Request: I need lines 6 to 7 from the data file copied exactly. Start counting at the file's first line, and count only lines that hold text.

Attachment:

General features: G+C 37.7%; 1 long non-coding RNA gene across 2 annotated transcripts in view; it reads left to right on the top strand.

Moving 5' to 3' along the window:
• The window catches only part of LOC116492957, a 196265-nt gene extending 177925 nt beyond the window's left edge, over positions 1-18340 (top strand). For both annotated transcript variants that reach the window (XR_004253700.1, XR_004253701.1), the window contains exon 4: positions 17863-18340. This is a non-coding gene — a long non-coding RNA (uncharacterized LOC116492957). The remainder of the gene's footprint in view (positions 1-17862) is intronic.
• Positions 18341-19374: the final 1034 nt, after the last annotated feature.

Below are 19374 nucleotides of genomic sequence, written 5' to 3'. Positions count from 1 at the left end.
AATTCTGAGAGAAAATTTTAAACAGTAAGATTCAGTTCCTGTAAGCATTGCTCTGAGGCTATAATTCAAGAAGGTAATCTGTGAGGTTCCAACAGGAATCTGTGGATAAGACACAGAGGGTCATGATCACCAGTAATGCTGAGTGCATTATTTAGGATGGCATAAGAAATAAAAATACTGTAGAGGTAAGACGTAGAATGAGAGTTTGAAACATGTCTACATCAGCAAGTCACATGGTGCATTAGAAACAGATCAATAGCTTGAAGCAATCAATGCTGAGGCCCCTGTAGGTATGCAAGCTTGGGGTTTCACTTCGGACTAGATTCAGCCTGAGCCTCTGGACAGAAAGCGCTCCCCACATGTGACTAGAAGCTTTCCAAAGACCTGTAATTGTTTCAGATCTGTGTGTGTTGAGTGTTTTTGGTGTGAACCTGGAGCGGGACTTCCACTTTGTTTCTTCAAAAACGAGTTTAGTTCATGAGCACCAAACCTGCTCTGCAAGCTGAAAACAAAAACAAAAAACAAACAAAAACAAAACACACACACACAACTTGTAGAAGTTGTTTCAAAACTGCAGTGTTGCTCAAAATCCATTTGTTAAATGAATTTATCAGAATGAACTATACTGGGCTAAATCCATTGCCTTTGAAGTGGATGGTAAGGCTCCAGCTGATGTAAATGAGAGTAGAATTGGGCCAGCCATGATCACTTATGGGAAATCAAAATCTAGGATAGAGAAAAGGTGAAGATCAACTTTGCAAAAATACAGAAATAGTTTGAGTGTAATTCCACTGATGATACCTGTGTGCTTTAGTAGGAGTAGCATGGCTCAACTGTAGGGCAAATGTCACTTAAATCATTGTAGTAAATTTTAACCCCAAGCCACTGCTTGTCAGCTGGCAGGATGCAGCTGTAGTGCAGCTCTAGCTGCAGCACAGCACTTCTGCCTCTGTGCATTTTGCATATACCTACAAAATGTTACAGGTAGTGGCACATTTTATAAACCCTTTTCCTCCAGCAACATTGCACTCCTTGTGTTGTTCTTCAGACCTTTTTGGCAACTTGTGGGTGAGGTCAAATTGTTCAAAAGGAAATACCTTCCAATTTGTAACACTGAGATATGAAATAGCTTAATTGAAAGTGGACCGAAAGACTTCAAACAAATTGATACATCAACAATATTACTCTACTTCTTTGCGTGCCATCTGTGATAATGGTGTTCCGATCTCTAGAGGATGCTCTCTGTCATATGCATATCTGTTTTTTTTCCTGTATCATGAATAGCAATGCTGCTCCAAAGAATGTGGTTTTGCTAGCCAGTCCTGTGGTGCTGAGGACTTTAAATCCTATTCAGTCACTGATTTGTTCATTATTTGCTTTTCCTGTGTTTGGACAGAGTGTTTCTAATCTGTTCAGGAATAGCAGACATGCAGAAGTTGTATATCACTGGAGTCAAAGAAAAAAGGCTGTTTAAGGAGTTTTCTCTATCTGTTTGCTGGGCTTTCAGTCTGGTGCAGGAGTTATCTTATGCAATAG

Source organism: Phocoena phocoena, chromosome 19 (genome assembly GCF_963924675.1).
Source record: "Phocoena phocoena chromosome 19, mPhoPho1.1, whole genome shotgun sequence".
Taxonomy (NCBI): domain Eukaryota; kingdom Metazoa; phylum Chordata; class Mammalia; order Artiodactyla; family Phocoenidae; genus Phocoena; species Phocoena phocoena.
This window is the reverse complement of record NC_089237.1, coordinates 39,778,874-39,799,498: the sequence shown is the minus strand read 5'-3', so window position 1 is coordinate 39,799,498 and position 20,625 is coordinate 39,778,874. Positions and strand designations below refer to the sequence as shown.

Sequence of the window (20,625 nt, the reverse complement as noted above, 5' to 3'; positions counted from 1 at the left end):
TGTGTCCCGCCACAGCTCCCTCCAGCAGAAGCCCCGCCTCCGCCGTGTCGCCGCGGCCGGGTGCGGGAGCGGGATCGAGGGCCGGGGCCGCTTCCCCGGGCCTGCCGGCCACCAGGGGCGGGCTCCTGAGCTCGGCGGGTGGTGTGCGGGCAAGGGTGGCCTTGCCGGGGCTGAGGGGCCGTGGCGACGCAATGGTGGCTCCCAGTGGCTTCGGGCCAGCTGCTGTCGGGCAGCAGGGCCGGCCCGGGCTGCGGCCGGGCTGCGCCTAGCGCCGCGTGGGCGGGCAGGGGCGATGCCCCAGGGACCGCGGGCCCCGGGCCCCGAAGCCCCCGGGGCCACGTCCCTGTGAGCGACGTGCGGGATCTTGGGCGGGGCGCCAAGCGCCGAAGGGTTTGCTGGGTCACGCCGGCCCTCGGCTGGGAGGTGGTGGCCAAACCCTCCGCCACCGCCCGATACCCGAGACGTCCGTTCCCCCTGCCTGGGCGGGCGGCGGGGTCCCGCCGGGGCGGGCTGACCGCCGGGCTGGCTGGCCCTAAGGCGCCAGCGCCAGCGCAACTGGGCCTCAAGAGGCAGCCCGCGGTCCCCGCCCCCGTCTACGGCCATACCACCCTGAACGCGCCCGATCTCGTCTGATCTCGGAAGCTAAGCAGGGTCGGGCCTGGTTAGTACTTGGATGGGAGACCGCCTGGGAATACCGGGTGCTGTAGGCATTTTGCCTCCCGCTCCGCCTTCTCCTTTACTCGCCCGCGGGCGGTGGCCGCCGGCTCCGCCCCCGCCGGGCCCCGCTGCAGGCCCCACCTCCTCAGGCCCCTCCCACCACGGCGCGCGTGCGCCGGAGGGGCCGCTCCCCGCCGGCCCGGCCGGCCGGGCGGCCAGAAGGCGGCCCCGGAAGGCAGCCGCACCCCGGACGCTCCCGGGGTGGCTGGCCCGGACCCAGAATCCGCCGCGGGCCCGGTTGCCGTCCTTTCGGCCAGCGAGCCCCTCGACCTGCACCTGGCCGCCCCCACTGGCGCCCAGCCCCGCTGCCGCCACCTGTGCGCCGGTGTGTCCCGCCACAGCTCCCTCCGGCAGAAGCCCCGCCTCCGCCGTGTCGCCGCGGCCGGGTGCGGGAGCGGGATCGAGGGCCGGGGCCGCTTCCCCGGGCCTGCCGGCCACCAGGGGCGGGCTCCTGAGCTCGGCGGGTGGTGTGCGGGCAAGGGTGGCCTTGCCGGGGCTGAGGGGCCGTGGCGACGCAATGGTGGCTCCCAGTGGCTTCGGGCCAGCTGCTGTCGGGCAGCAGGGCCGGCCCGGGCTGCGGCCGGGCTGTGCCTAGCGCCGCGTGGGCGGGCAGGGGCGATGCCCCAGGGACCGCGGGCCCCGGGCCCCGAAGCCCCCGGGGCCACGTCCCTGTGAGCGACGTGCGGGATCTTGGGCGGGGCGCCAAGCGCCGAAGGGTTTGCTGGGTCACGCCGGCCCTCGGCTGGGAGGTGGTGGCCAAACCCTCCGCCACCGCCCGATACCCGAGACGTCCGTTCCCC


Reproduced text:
AATTCTGAGAGAAAATTTTAAACAGTAAGATTCAGTTCCTGTAAGCATTGCTCTGAGGCTATAATTCAAGAAGGTAATCTGTGAGGTTCCAACAGGAATCTGTGGATAAGACACAGAGGGTCATGATCACCAGTAATGCTGAGTGCATTATTTAGGATGGCATAAGAAATAAAAATACTGTAGAGGTAAGACGTAGAATGAGAGTTTGAAACATGTCTACATCAGCAAGTCACATGGTGCATTAGAAACAGATCAATAGCTTGAAGCAATCAATGCTGAGGCCCCTGTAGGTATGCAAGCTTGGGGTTTCACTTCGGACTAGATTCAGCCTGAGCCTCTGGACAGAAAGCGCTCCCCACATGTGACTAGAAGCTTTCCAAAGACCTGTAATTGTTTCAGATCTGTGTGTGTTGAGTGTTTTTGGTGTGAACCTGGAGCGGGACTTCCACTTTGTTTCTTCAAAAACGAGTTTAGTTCATGAGCACCAAACCTGCTCTGCAAGCTGAAAACAAAAACAAAAAACAAACAAAAACAAAACACACACACACAACTTGTAGAAGTTGTTTCAAAACTGCAGTGTTGCTCAAAATCCATTTGTTAAATGAATTTATCAGAATGAACTATACTGGGCTAAATCCATTGCCTTTGAAGTGGATGGTAAGGCTCCAGCTGATGTAAATGAGAGTAGAATTGGGCCAGCCATGATCACTTATGGGAAATCAAAATCTAGGATAGAGAAAAGGTGAAGATCAACTTTGCAAAAATACAGAAATAGTTTGAGTGTAATTCCACTGATGATACCTGTGTGCTTTAGTAGGAGTAGCATGGCTCAACTGTAGGGCAAATGTCACTTAAATCATTGTAGTAAATTTTAACCCCAAGCCACTGCTTGTCAGCTGGCAGGATGCAGCTGTAGTGCAGCTCTAGCTGCAGCACAGCACTTCTGCCTCTGTGCATTTTGCATATACCTACAAAATGTTACAGGTAGTGGCACATTTTATAAACCCTTTTCCTCCAGCAACATTGCACTCCTTGTGTTGTTCTTCAGACCTTTTTGGCAACTTGTGGGTGAGGTCAAATTGTTCAAAAGGAAATACCTTCCAATTTGTAACACTGAGATATGAAATAGCTTAATTGAAAGTGGACCGAAAGACTTCAAACAAATTGATACATCAACAATATTACTCTACTTCTTTGCGTGCCATCTGTGATAATGGTGTTCCGATCTCTAGAGGATGCTCTCTGTCATATGCATATCTGTTTTTTTTCCTGTATCATGAATAGCAATGCTGCTCCAAAGAATGTGGTTTTGCTAGCCAGTCCTGTGGTGCTGAGGACTTTAAATCCTATTCAGTCACTGATTTGTTCATTATTTGCTTTTCCTGTGTTTGGACAGAGTGTTTCTAATCTGTTCAGGAATAGCAGACATGCAGAAGTTGTATATCACTGGAGTCAAAGAAAAAAGGCTGTTTAAGGAGTTTTCTCTATCTGTTTGCTGGGCTTTCAGTCTGGTGCAGGAGTTATCTTATGCAATAG

Source organism: Phocoena phocoena, chromosome 19 (genome assembly GCF_963924675.1).